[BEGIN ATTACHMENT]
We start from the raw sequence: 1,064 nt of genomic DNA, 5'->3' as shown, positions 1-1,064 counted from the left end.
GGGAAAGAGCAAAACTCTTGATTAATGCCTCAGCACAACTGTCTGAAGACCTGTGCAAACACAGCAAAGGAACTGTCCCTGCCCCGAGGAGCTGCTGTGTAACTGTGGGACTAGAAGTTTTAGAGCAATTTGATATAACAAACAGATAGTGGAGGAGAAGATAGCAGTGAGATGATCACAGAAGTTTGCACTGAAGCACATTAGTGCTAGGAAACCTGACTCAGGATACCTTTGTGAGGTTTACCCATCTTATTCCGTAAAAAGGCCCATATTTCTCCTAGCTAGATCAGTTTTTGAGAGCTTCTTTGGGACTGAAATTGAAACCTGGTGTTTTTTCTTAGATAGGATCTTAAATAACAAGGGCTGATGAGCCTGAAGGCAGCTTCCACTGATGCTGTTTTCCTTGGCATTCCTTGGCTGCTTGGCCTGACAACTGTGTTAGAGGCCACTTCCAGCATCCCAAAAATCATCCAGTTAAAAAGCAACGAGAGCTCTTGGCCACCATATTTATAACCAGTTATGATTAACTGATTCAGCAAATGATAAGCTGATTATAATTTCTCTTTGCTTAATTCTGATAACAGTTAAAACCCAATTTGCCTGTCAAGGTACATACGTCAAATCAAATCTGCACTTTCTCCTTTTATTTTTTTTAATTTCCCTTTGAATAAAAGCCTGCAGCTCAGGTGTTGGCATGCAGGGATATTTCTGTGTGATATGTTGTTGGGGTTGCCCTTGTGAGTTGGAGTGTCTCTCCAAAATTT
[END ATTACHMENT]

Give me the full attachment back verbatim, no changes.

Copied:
We start from the raw sequence: 1,064 nt of genomic DNA, 5'->3' as shown, positions 1-1,064 counted from the left end.
GGGAAAGAGCAAAACTCTTGATTAATGCCTCAGCACAACTGTCTGAAGACCTGTGCAAACACAGCAAAGGAACTGTCCCTGCCCCGAGGAGCTGCTGTGTAACTGTGGGACTAGAAGTTTTAGAGCAATTTGATATAACAAACAGATAGTGGAGGAGAAGATAGCAGTGAGATGATCACAGAAGTTTGCACTGAAGCACATTAGTGCTAGGAAACCTGACTCAGGATACCTTTGTGAGGTTTACCCATCTTATTCCGTAAAAAGGCCCATATTTCTCCTAGCTAGATCAGTTTTTGAGAGCTTCTTTGGGACTGAAATTGAAACCTGGTGTTTTTTCTTAGATAGGATCTTAAATAACAAGGGCTGATGAGCCTGAAGGCAGCTTCCACTGATGCTGTTTTCCTTGGCATTCCTTGGCTGCTTGGCCTGACAACTGTGTTAGAGGCCACTTCCAGCATCCCAAAAATCATCCAGTTAAAAAGCAACGAGAGCTCTTGGCCACCATATTTATAACCAGTTATGATTAACTGATTCAGCAAATGATAAGCTGATTATAATTTCTCTTTGCTTAATTCTGATAACAGTTAAAACCCAATTTGCCTGTCAAGGTACATACGTCAAATCAAATCTGCACTTTCTCCTTTTATTTTTTTTAATTTCCCTTTGAATAAAAGCCTGCAGCTCAGGTGTTGGCATGCAGGGATATTTCTGTGTGATATGTTGTTGGGGTTGCCCTTGTGAGTTGGAGTGTCTCTCCAAAATTT